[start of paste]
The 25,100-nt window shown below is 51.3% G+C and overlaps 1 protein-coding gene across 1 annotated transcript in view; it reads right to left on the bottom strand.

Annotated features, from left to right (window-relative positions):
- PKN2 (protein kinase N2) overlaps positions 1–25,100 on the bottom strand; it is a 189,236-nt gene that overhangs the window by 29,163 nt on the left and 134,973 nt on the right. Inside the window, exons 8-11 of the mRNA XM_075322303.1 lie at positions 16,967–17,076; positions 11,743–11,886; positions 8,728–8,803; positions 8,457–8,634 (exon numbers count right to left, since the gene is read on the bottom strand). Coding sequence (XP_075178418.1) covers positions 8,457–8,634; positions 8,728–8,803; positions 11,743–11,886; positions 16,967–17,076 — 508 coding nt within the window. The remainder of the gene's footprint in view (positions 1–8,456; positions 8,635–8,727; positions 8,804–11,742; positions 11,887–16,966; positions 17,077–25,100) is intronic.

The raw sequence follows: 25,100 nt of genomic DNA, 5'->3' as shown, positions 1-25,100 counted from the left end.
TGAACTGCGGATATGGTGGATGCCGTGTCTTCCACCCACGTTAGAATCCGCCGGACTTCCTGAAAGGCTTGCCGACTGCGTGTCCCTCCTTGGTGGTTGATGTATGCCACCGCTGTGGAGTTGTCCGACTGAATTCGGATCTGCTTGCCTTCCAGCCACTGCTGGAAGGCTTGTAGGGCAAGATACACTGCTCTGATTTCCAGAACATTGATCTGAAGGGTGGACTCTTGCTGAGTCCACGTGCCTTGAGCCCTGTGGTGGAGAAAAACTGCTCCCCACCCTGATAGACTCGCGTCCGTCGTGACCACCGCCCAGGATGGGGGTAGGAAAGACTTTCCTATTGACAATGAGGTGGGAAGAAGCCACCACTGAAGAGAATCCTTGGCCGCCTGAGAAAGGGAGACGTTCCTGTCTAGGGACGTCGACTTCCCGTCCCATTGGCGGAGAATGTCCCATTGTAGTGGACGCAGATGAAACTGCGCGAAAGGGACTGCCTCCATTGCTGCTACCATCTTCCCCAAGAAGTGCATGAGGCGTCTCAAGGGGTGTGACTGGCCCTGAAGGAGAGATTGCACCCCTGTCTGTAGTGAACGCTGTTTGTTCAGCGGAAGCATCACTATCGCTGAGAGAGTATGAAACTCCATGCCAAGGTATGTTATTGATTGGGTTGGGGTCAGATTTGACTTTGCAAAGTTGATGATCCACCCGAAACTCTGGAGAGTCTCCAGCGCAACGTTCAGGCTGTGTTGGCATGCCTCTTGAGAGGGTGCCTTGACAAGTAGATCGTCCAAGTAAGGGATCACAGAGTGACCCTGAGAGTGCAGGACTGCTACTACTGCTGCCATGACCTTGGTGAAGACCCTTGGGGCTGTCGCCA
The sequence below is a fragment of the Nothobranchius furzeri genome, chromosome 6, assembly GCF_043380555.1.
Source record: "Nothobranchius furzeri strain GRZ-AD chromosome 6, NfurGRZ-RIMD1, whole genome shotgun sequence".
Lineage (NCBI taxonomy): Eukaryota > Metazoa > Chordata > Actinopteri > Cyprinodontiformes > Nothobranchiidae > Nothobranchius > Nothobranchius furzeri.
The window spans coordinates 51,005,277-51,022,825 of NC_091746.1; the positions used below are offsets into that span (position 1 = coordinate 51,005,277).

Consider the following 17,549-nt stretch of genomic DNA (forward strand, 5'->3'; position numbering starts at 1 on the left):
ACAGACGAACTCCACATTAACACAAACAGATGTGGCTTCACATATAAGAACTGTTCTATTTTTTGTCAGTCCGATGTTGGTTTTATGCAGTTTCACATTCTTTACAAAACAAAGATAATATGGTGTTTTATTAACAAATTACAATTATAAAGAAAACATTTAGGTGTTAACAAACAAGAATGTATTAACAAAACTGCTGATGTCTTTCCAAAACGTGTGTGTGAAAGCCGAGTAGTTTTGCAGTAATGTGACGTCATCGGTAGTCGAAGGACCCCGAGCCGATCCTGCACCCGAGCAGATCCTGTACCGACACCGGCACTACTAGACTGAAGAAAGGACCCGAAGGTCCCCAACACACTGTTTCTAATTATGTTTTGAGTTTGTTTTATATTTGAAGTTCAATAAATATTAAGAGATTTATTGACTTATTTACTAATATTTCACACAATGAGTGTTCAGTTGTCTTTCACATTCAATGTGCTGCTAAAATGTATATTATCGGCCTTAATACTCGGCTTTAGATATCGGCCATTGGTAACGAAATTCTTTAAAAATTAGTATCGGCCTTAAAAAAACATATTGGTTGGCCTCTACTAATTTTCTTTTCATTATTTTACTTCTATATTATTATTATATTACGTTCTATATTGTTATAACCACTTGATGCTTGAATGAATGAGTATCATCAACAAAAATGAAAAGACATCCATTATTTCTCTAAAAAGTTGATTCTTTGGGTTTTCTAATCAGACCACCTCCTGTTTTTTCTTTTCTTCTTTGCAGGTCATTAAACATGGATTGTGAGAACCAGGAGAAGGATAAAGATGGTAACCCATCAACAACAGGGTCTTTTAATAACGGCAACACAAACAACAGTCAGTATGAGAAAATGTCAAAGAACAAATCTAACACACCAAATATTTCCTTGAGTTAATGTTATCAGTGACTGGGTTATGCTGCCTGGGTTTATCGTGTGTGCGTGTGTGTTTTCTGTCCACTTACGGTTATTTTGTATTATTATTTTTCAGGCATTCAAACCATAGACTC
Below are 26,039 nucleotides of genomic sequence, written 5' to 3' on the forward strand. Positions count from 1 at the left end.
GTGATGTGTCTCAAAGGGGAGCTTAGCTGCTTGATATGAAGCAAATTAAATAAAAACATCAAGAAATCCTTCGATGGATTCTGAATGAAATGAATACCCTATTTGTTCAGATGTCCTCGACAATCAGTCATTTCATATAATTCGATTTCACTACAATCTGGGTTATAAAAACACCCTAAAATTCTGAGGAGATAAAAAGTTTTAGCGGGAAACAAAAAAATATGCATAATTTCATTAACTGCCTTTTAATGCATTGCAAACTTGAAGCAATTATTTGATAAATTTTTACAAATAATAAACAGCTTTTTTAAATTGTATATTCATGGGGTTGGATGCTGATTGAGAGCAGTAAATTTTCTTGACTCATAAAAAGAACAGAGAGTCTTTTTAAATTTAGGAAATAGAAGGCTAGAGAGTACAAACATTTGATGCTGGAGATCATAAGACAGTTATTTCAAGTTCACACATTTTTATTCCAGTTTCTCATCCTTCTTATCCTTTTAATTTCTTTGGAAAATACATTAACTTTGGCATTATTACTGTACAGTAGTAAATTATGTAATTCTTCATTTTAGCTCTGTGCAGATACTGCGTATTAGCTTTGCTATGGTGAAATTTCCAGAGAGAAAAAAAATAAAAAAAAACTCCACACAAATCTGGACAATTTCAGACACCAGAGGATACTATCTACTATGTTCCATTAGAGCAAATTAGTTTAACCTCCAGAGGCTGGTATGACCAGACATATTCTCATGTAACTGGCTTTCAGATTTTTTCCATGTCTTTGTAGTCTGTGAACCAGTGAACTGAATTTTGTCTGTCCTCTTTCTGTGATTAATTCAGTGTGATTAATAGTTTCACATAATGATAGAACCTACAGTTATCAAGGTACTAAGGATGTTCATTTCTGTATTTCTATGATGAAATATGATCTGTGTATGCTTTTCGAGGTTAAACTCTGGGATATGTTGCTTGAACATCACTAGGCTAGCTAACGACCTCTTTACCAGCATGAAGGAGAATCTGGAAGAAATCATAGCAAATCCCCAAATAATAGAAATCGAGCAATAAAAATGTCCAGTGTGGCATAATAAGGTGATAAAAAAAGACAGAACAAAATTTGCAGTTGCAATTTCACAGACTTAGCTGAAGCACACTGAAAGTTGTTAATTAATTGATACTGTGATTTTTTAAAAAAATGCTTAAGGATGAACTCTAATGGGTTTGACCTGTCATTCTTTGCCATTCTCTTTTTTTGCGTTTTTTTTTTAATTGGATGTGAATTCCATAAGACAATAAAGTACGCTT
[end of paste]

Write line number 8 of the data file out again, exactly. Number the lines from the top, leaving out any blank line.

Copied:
Lineage (NCBI taxonomy): Eukaryota > Metazoa > Chordata > Actinopteri > Cyprinodontiformes > Nothobranchiidae > Nothobranchius > Nothobranchius furzeri.